“LE: I would retain all the descriptions except the ‘fighting for’ one. They all advocate support for England, which is itself exclusionist (ie, it excludes other parts of the UK). But favouring one part of the UK is an established policy position that parties can and do hold, not just in relation to England. If the slogans referred to the English I would be more concerned, as that is a distinction based on race. I don’t think you can read ‘English’ into ‘England’ in this instance. In my view the phrase “worth fighting for” is commonly used and understood in a non-violent context. Phrased like ‘ideas worth fighting for’ or ‘relationships worth fighting for’ are common (try a Google search), and would not be read to mean physically fighting for them. If this description was seen in the context of all the others, I think it would be reasonably clear its intention was non-violent. Seen on its own, however, as it could be on the ballot paper, I think that it is arguable that the only way to ‘fight for England’ is a violent or militaristic way. Seen on its own, I think it can be viewed as offensive in the context of this by-election. It’s the potential for that to happen which leads me to conclude that we should remove it.”
So it now appears that it is okay to say as one slogan does which is still registered with the Electoral Commission ‘Fighting for Wales’ and of course the Scottish Party is allowed to ‘Fight for Scotland’, but the English are not allowed to be “exclusionary”!
I produced evidence in court of the Oxford Dictionary’s meaning of ‘offensive’ which is defined as follows:-
1. Causing someone to feel resentful, upset, or annoyed.
‘the allegations made are deeply offensive to us’
1.1 (of a sight or smell) disgusting; repulsive.
‘an offensive odour’
2. attributive Actively aggressive; attacking.
‘offensive operations against the insurgents’
2.1 (of a weapon) meant for use in attack.
‘he is also accused of possessing an offensive weapon’
2.2North American Relating to the team in possession of the ball or puck in a game.
‘Shell was an outstanding offensive tackle during his 15 years with the Raiders’
But clearly the Establishment wishes to be able to re-define what it considers to be “offensive” rather than taking account of what ordinary people think or even what the Oxford Dictionary says that the word means! As per George Orwell’s 1984 “War is peace, freedom is slavery and ignorance is strength!”
Welcome to the Age of “Cartel Democracy” in the UK where even our English language has been co-opted into the Cartel Parties determination to dominate us all and extinguish English nationhood. Who is willing to let them win without a fight?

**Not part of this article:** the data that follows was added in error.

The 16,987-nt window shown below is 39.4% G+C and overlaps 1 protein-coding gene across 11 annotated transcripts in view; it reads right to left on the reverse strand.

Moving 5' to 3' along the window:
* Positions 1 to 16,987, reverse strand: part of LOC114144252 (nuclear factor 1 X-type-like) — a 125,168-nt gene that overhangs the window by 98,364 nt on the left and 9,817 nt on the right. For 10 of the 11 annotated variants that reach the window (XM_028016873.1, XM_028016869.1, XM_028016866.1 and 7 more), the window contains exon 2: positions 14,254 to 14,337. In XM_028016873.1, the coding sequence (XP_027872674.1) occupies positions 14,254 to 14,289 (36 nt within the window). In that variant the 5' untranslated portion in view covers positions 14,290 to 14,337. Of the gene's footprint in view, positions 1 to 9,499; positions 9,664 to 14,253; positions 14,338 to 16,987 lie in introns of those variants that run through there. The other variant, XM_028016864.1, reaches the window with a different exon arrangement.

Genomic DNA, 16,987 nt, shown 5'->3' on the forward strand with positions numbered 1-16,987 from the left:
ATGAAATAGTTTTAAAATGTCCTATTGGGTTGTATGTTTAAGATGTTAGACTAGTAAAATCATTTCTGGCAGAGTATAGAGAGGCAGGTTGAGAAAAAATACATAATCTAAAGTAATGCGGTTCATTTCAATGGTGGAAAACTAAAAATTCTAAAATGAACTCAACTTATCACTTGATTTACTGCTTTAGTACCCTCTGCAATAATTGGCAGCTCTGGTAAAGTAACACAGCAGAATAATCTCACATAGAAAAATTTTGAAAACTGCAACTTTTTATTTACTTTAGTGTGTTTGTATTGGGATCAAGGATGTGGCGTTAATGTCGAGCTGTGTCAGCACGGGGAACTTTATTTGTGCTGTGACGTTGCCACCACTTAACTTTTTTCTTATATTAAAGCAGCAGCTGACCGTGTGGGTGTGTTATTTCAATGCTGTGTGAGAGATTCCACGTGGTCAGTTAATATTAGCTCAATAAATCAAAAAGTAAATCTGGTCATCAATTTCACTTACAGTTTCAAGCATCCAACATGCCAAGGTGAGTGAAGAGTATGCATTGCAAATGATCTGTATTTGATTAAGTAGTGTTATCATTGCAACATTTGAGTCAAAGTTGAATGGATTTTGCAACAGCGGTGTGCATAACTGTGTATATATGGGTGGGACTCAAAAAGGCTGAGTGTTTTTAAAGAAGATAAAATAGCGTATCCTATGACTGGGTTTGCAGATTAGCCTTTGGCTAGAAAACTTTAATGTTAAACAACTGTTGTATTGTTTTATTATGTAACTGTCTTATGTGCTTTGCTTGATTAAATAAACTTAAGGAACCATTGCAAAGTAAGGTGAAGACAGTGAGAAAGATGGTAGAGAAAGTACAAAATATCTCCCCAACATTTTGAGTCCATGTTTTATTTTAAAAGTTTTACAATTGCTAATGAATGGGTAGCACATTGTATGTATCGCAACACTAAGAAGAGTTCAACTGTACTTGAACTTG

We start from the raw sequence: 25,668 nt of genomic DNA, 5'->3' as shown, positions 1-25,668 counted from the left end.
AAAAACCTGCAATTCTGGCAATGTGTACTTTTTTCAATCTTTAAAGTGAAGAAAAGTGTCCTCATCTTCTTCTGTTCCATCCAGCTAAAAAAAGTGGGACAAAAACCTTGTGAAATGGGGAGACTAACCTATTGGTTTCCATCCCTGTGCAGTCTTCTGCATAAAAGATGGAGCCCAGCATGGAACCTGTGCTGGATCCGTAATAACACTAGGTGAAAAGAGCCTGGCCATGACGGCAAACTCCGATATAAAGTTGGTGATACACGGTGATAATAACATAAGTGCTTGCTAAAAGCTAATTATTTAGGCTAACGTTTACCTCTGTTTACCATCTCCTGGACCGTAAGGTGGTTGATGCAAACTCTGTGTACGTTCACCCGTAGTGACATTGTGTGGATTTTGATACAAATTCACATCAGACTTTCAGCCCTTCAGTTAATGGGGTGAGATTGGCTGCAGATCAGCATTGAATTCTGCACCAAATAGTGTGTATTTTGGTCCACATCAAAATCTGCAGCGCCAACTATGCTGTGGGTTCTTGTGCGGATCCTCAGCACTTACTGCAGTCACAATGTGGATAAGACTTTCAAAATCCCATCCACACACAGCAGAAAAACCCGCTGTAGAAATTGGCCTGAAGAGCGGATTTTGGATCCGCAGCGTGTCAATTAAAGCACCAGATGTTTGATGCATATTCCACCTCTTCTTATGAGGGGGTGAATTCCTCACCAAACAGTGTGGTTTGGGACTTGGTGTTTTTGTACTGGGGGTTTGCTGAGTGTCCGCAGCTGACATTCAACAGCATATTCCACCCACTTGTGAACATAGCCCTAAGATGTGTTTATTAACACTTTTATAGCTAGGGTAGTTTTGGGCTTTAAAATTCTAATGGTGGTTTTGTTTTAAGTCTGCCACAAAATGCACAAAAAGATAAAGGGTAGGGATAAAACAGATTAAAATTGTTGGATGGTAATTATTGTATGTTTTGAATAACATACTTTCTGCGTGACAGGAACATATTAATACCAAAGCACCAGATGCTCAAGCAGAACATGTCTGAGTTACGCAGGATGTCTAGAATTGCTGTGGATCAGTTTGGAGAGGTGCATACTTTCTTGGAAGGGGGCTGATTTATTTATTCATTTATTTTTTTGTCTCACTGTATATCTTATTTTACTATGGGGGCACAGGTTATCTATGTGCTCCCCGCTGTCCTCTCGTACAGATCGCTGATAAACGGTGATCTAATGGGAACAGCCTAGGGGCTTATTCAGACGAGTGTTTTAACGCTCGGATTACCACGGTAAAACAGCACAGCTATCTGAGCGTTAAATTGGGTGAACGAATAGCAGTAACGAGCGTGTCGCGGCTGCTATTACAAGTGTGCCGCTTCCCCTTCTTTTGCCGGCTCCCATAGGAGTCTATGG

Thursday, 1 February 2018
A few weeks ago I was reading an article by the Conservative MEP, Daniel Hannan’s, in the Sunday Telegraph called in the print edition “Coalition politics has turned European democracy into a beige dictatorship”. Here is a link to the original article >>> http://www.telegraph.co.uk/news/2018/01/21/coalition-politics-has-turned-european-democracy-beige-dictatorship/
In that article he says:-
“Several Western European countries have had German-style traditions of permanent coalition. In some of them, favoured parties were more or less permanently in office. These became known as the “cartel democracies”, because the ruling parties used legal and financial barriers to prevent newcomers from breaking through. Austria, Belgium and Italy were textbook cartel democracies for most of the post-war era.”…
You can always spot the symptoms. The public sector grows as the various coalition partners scrabble to find sinecures for their supporters. In Austria during the Christian Democrat/Social Democrat duopoly, every position, from the headmaster of a village school to the director of the Vienna Philharmonic Orchestra, might be allocated according to party membership card. These membership cards, by the way, were actual physical things: the Italian versions, beribboned and bemedalled, were especially magnificent, signifying, as they did, a precious IOU.
Cartel politicians, being unchallenged, could award themselves handsome perks, such as legal immunities and high salaries. When I was first elected to the European Parliament, MEPs were paid at the same rate as a national parliamentarian in their home country. The Austrians, Italians and Germans earned twice as much as anyone else. The cartel parties were quite flagrant in their attempts to stop newcomers from posing a challenge. In Belgium, for example, restrictions on private donations made parties dependent on state funding – which was then withdrawn from the Flemish separatists following a parliamentary vote by their rivals.